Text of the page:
How to Comply with the California Consumer Privacy Act (CCPA)

It has been just over a year since the California Consumer Privacy Act (CCPA) went into effect. Following the precedent set by the GDPR in the first half of 2018, the CCPA aims to increase consumer data controls and protections. If your company operates in California or has a consumer base with California residents, you need to be in compliance with the CCPA.

Here's an In-Depth Business Guide to the California Consumer Privacy Act (CCPA):

Consumer Rights Under the CCPA

From the outset, the CCPA aimed to improve consumer's right to privacy by increasing transparency around data collection and use. Consumers now have the right to:

  1. Access their personal information.

  2. Refuse the sale of their personal information.

  3. Know the type of information collected about them.

  4. Know how their personal information is used, including whether it's sold and to whom.

  5. Receive the same standard of service at the same price even after exercising their privacy rights.

Under the CCPA, consumers receive equal service in spite of their privacy choices. This complicates matters for businesses that are overly reliant on data monetization to offer free or affordable services. The CCPA also extends special protection to minors. Businesses cannot sell personal information belonging to consumers under the age of 16 unless explicitly authorized by the minor or their parent.

Does Your Business Need to Comply with the CCPA

Your business should be compliance-ready if you (a) collect or sell the information of California residents, (b) do business in California, and (c) meet one of the following:

  1. You earn at least 50% of your revenue from selling consumer data.

  2. You handle the personal information of 50,000 consumers and above per year, including households and devices.

  3. You have an annual gross revenue above $25 million.

The legislation has a broader definition of what constitutes personal information than any other privacy law. Under CCPA, personal information refers to any detail that can identify or be associated with a particular consumer or household. This includes names and nicknames, social security numbers, addresses, passport numbers, transaction details, education and employment data, geolocation data, and also physical and behavioral attributes.

As with “personal information,” the law has a broad definition for “selling.” “Selling” refers to not just the exchange of information for money but also the sharing of personal data for business gain. A business that doesn’t seek financial compensation for sharing personal information may still find itself within the reaches of CCPA if it uses that to get “valuable consideration,” for instance.

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How to Comply with the CCPA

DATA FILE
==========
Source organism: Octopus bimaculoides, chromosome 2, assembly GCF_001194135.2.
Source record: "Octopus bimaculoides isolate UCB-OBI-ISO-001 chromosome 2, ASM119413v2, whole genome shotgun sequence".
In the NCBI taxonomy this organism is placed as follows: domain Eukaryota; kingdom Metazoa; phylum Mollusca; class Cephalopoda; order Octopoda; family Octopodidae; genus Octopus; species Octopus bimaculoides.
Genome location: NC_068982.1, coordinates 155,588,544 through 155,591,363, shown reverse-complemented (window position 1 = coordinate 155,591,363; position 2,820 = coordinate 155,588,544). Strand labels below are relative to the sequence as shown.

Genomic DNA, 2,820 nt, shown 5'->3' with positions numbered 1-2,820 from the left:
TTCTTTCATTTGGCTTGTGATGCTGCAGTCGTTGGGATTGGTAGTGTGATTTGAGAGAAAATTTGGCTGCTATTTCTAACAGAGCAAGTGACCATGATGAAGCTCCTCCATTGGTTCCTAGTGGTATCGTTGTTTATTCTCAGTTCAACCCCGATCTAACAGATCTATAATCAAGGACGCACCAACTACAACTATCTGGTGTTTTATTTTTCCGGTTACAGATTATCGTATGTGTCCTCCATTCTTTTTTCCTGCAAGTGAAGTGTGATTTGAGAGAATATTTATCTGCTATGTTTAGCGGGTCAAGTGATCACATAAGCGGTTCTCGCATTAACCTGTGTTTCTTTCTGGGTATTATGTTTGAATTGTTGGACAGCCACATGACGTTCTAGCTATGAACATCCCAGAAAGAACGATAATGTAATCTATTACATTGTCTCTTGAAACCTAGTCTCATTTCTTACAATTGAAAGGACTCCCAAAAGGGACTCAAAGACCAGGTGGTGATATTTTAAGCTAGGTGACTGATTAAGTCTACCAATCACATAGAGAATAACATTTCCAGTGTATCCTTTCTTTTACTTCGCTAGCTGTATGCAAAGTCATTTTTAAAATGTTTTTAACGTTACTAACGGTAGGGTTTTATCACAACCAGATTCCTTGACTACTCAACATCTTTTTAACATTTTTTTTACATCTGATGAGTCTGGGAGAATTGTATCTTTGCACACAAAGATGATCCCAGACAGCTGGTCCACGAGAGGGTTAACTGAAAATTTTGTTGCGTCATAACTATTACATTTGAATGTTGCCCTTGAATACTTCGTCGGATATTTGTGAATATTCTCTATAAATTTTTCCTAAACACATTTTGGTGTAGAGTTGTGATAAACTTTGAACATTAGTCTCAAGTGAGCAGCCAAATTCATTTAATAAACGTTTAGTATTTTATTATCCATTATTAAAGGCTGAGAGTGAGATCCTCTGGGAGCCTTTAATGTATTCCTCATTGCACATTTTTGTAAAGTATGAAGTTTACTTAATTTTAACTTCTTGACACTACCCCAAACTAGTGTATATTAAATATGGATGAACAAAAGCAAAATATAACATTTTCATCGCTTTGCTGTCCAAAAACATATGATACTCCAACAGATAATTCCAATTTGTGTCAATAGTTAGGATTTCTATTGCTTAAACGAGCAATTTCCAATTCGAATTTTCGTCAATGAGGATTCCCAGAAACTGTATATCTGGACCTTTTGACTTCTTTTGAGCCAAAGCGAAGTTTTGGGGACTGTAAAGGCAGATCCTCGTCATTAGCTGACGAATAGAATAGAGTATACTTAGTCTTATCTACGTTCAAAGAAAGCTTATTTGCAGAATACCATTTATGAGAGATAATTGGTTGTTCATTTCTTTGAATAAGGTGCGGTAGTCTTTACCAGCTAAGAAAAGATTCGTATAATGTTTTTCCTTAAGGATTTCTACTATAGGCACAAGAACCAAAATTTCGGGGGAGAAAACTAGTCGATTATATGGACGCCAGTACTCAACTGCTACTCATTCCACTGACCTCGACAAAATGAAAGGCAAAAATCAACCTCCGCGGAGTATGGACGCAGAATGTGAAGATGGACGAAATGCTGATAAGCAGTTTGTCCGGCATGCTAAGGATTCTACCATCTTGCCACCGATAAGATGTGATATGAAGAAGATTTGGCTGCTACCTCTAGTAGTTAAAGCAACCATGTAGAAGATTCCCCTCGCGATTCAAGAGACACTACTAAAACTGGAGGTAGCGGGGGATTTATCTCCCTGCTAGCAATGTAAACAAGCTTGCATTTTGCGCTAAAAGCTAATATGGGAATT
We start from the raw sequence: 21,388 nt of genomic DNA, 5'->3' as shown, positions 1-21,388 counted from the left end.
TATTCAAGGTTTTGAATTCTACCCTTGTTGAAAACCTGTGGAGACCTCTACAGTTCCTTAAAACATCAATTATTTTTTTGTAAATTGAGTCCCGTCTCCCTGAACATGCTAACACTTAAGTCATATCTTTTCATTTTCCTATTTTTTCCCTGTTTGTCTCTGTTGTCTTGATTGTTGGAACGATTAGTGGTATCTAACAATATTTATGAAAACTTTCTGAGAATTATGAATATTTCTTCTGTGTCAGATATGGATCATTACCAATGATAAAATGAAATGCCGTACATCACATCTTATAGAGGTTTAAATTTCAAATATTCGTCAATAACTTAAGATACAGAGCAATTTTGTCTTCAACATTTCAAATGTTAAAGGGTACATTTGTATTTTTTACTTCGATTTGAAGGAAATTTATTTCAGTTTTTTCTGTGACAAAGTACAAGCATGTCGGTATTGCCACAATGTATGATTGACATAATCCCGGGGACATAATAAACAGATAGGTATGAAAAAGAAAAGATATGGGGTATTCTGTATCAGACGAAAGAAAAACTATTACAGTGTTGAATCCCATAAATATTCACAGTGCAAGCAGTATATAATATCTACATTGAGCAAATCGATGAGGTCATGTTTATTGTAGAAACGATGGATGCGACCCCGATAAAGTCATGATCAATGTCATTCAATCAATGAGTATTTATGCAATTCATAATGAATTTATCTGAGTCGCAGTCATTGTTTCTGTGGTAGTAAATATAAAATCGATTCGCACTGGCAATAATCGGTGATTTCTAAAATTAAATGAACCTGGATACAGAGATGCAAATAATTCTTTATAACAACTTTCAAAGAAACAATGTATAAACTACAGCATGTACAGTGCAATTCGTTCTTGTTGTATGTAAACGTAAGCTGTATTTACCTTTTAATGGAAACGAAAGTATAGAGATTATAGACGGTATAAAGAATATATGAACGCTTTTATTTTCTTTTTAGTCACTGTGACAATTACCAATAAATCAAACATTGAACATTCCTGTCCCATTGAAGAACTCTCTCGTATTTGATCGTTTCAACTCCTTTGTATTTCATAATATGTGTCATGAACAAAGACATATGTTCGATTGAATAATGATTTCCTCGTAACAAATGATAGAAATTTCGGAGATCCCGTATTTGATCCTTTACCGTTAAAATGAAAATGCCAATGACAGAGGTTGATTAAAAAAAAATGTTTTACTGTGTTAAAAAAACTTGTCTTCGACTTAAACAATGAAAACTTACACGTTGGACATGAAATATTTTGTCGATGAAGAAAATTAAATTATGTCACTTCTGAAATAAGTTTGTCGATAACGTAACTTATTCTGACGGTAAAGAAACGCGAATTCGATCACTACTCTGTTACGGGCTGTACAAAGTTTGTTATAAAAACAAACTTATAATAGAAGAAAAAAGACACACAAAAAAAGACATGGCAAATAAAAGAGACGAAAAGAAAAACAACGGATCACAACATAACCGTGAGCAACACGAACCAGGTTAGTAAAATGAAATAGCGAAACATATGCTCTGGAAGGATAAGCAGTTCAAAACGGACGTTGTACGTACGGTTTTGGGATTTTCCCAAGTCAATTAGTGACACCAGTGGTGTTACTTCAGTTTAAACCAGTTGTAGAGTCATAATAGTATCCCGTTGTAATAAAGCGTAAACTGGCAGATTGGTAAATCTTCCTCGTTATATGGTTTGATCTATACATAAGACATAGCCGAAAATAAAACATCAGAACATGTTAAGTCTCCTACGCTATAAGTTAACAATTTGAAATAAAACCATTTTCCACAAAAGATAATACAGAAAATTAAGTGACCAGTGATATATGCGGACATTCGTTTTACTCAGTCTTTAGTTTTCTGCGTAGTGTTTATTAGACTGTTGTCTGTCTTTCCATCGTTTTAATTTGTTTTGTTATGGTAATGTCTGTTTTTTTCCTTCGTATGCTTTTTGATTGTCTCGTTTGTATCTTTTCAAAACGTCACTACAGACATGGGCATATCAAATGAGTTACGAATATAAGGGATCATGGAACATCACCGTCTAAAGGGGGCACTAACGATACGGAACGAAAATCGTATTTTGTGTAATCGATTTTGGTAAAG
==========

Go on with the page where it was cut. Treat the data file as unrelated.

Businesses will have to take certain steps to uphold their customers’ rights:

  1. The first is to ensure users can easily request access to their data. According to the law, there should be at least two ways — one being a toll-free telephone number.

  2. Customers should be granted access to their personal information within 45 days of requesting it. Unless the data is needed to track illegal activity, the business should be ready to delete upon the user’s request. If deletion impedes free speech, the data may not be deleted.

  3. Businesses that sell personal information will have to warn their visitors about it and provide a conspicuous link labeled “Do Not Sell My Personal Information” to allow them to opt-out.

A significant number of businesses face great risks associated with fines by delaying their CCPA compliance-readiness. If a consumer claim is submitted to the Attorney General, unauthorized access to personal information could result in damages payments of between $100 and $750 per customer or per incident. Consumers are allowed to bring a civil action in case of certain security breaches. If a violation is not resolved within 30 days of notice, the Attorney General’s office can also sue for penalties of violation which are $2,500 and $7,500 — if found to be unintentional and intentional respectively — per record.

Besides California, which has historically been an early adopter of privacy policies, other states have been working on their own consumer protection laws. New York state has adopted the SHIELD Act, Nevada made two significant changes to its existing laws, and attempts have been made in both Washington and Texas. If you weren’t impacted by the GDPR, the CCPA is another call to get ready for a decade of consumer privacy protection regulations. For more information about IT governance and compliance, reach out to iCorps for a free consultation.

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